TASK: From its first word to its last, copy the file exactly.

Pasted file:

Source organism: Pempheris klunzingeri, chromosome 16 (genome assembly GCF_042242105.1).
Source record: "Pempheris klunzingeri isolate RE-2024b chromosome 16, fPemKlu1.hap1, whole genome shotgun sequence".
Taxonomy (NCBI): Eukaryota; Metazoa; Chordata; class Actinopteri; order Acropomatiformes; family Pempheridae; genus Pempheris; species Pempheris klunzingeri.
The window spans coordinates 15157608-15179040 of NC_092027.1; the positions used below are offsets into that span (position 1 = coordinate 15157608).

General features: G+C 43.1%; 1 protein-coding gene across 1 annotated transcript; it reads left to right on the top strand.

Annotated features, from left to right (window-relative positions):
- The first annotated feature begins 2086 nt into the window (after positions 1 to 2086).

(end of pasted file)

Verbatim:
Source organism: Pempheris klunzingeri, chromosome 16 (genome assembly GCF_042242105.1).
Source record: "Pempheris klunzingeri isolate RE-2024b chromosome 16, fPemKlu1.hap1, whole genome shotgun sequence".
Taxonomy (NCBI): Eukaryota; Metazoa; Chordata; class Actinopteri; order Acropomatiformes; family Pempheridae; genus Pempheris; species Pempheris klunzingeri.
The window spans coordinates 15157608-15179040 of NC_092027.1; the positions used below are offsets into that span (position 1 = coordinate 15157608).

General features: G+C 43.1%; 1 protein-coding gene across 1 annotated transcript; it reads left to right on the top strand.

Annotated features, from left to right (window-relative positions):
- The first annotated feature begins 2086 nt into the window (after positions 1 to 2086).